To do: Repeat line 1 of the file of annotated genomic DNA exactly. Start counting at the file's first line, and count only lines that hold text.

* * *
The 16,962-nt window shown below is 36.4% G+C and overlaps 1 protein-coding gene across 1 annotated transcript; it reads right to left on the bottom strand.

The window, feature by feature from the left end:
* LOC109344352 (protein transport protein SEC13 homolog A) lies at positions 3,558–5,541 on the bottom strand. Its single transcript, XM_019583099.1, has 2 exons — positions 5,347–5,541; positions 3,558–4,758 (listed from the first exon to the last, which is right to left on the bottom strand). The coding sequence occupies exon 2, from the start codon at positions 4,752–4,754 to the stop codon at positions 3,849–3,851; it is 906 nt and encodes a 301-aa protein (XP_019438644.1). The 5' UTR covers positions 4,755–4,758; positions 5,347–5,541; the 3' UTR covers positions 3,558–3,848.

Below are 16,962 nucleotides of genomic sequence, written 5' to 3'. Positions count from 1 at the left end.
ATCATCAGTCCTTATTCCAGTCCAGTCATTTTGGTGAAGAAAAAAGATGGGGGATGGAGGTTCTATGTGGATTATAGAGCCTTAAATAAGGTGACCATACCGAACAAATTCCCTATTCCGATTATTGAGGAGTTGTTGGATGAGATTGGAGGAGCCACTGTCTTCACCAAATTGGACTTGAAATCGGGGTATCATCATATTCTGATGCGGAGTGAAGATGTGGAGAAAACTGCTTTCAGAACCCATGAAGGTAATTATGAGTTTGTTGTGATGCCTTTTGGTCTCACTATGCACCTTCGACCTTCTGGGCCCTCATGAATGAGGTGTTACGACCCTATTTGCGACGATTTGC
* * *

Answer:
The 16,962-nt window shown below is 36.4% G+C and overlaps 1 protein-coding gene across 1 annotated transcript; it reads right to left on the bottom strand.